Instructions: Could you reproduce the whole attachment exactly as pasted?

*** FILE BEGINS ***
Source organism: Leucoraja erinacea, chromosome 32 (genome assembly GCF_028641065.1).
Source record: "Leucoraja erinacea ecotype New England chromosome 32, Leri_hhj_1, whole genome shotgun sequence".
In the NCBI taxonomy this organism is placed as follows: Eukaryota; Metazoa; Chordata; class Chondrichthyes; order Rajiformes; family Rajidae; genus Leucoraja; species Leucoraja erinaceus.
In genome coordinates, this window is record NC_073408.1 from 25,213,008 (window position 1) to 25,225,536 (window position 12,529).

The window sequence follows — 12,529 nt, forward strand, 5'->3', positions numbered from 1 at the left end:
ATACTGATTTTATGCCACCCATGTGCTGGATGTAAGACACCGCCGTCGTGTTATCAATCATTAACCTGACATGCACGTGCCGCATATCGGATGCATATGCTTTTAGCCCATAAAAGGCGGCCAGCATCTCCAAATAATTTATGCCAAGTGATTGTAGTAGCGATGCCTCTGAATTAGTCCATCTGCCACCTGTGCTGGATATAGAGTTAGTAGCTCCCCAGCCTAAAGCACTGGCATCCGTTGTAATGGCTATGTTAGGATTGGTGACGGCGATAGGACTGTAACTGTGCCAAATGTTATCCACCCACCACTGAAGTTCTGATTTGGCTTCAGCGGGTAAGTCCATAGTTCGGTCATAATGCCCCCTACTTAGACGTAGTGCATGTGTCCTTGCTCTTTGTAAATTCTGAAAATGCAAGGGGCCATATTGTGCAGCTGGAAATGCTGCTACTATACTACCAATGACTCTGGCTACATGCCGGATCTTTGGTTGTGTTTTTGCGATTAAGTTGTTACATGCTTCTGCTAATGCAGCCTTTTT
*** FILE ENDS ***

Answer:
Source organism: Leucoraja erinacea, chromosome 32 (genome assembly GCF_028641065.1).
Source record: "Leucoraja erinacea ecotype New England chromosome 32, Leri_hhj_1, whole genome shotgun sequence".
In the NCBI taxonomy this organism is placed as follows: Eukaryota; Metazoa; Chordata; class Chondrichthyes; order Rajiformes; family Rajidae; genus Leucoraja; species Leucoraja erinaceus.
In genome coordinates, this window is record NC_073408.1 from 25,213,008 (window position 1) to 25,225,536 (window position 12,529).

The window sequence follows — 12,529 nt, forward strand, 5'->3', positions numbered from 1 at the left end:
ATACTGATTTTATGCCACCCATGTGCTGGATGTAAGACACCGCCGTCGTGTTATCAATCATTAACCTGACATGCACGTGCCGCATATCGGATGCATATGCTTTTAGCCCATAAAAGGCGGCCAGCATCTCCAAATAATTTATGCCAAGTGATTGTAGTAGCGATGCCTCTGAATTAGTCCATCTGCCACCTGTGCTGGATATAGAGTTAGTAGCTCCCCAGCCTAAAGCACTGGCATCCGTTGTAATGGCTATGTTAGGATTGGTGACGGCGATAGGACTGTAACTGTGCCAAATGTTATCCACCCACCACTGAAGTTCTGATTTGGCTTCAGCGGGTAAGTCCATAGTTCGGTCATAATGCCCCCTACTTAGACGTAGTGCATGTGTCCTTGCTCTTTGTAAATTCTGAAAATGCAAGGGGCCATATTGTGCAGCTGGAAATGCTGCTACTATACTACCAATGACTCTGGCTACATGCCGGATCTTTGGTTGTGTTTTTGCGATTAAGTTGTTACATGCTTCTGCTAATGCAGCCTTTTT